“…the best of times, it was the worst of times, it was the age of wisdom, it was the age of foolishness, it was the epoch of belief, it was the epoch of incredulity.”
You know the sentence from Charles Dickens. What most people who quote that famous sentence forget is that someone has his head chopped off at the end of the story. You don’t want to be that guy when it comes to finding a publisher.
A quick aside – I was asked to judge fiction submissions for a literary contest. What do you think was the number one problem? It wasn’t the writing. Drum roll please while mounting the scaffold. The problem was as blatant as the glare from the guillotine’s blade. Most writers did not, could not, and would not follow simple directions. Seriously. The directions were in plain view. Your mom may have told you that you were gifted and special, but I hate to break the news: you are not a special snowflake, so, like it or not, here is the shiny, sparkly advice: follow directions.
The best way to find a publisher is not online or consulting a reference book. That is too easy. The best way is to get thee to a bookstore or a local library and be practical about the matter. Get your hands on a book, several books if you can, of your intended publisher. Do you like the font, the page layout, the way chapter breaks are done, the back cover blurb and the cover art? In a word, do you like their ‘shop’? None of these things is superficial because many an author finds out that that they have no say in the editing or cover art. Find a publisher whose colors you would want to wear. Write down the name of the publisher and play Sherlock behind the keyboard and found out what the house is looking for in a Call for Submissions.
Follow directions on font, margins, and spacing.
Once you have primed your eyes on a publisher, then ‘stalk’ authors in the publisher’s stable and see how they promote their books. While an author’s platform is an individual thing, you can learn a lot about a publisher from their authors. Are they supportive of each other? Most publishers do not have budgets for PR, but they do impart ‘guidelines’ to their authors. The ultimate question is: Would you want to be associated with these people?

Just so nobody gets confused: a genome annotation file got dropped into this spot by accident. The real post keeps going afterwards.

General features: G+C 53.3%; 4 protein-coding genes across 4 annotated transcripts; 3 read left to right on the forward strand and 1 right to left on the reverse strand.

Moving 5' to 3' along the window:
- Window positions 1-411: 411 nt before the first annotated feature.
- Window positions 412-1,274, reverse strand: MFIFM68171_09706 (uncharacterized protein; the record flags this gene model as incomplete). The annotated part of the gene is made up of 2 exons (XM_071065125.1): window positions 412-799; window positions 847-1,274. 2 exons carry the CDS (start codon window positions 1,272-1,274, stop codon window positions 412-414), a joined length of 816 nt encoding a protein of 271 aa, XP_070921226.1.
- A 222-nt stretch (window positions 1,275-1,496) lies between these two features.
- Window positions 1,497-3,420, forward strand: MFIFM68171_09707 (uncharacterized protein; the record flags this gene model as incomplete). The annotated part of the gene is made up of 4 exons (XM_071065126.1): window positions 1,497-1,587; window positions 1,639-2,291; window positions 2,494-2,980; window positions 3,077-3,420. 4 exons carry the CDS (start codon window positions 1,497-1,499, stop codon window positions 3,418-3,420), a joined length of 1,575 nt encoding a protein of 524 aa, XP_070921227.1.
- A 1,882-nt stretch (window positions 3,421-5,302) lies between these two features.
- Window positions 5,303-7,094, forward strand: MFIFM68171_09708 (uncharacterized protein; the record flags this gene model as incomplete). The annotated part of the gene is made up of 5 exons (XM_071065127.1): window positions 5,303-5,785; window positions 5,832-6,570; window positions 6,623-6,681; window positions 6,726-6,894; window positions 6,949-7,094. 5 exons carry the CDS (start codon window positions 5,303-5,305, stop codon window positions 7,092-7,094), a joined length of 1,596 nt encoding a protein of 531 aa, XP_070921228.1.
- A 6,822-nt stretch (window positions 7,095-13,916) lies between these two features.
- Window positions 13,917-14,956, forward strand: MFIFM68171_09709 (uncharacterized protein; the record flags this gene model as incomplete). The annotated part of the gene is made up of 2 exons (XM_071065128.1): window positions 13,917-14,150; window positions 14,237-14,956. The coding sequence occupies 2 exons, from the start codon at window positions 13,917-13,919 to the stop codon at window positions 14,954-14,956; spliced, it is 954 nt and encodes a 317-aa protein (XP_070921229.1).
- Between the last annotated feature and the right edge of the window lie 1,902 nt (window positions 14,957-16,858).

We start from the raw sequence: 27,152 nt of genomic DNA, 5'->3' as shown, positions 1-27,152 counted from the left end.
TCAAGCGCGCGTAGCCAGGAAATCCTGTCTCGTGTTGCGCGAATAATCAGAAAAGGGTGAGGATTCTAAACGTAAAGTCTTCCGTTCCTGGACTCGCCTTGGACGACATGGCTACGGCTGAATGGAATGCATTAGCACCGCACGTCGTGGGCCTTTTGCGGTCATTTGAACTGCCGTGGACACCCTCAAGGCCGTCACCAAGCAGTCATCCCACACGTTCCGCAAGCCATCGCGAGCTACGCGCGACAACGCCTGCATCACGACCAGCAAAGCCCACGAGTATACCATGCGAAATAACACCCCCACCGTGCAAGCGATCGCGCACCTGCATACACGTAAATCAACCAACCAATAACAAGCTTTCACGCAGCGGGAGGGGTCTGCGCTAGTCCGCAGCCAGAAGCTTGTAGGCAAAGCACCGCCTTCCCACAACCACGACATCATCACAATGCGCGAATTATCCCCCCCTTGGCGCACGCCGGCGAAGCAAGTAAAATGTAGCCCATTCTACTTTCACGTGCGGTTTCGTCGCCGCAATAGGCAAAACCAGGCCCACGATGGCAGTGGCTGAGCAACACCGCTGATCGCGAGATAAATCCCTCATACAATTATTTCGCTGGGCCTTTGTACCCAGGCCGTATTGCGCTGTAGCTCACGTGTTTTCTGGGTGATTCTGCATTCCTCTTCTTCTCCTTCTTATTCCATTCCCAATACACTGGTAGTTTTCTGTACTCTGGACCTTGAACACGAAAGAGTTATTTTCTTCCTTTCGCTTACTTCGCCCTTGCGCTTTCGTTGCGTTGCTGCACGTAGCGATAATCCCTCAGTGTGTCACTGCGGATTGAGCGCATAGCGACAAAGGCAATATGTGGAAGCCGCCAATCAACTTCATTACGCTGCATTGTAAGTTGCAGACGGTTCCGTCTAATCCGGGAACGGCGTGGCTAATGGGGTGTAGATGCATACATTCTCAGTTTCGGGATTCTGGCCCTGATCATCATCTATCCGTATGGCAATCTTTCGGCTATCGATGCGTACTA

Keep all your communication short, simple, and professional, whether it is a query or an urge to respond to a rejection. Risk sounding almost atonal because emails are subject to interpretation. Good manners never go out of style. Need to vent about a rejection? Write it all out and burn the piece of paper. Rejection sucks, I get it, but none of this is personal. Time is money and this is a business. Resist the urge to make snarky comments online about agents, editors, or other writers. Your story wants a forever home. Editors and agents love to read and they want to find the next great reading experience.
The publishing world is small and any malodorous comments to an editor will get aired somewhere. I can’t emphasize this enough. True story here: a writer flamed the sender of a rejection not knowing that the person who had sent the polite rejection was the owner of the publishing press. You guessed it: that snowflake was forever consigned to virtual hell. The point is people know each other. One person may not accept you but that person may direct you to someone who will.
Track your submissions, so there are no painful blunders. Careful research may reveal that the small label you thought was indie might be a small imprint of a larger firm. You don’t want to stumble in front of the same editor with the same story. Submittable is a great online tool for tracking your submissions.
Network. If you attend readings or conferences, you may hear or learn about new agents or editors in search of new authors. Editors are the gatekeepers. Be polite and strive to make a good impression. It is a job interview.
If you do not succeed, try again and, most importantly: keep writing.
ABOUT THE BOOK
Title: Corporate Citizen: Roma Series Book Five
Author: Gabriel Valjan
Publisher: Winter Goose Publishing
Purchase link: http://amzn.to/2b9E2qE
A call for help from an old friend lands Bianca and the crew back in Boston. On a timeout with Dante, due to revelations in the aftermath of the showdown in Naples, Bianca is drawn to a mysterious new ally who understands the traumas of her past, and has some very real trauma of his own. Murder, designer drugs, and a hacker named Magician challenge our team, and Bianca learns that leaving Rendition behind might be much harder than she thinks.
About the Author:
Gabriel Valjan is the author of the Roma Series from Winter Goose Publishing as well as numerous short stories. He lives in Boston, Massachusetts, where he enjoys the local restaurants, and his two cats, Squeak and Squawk, keep him honest to the story on the screen.
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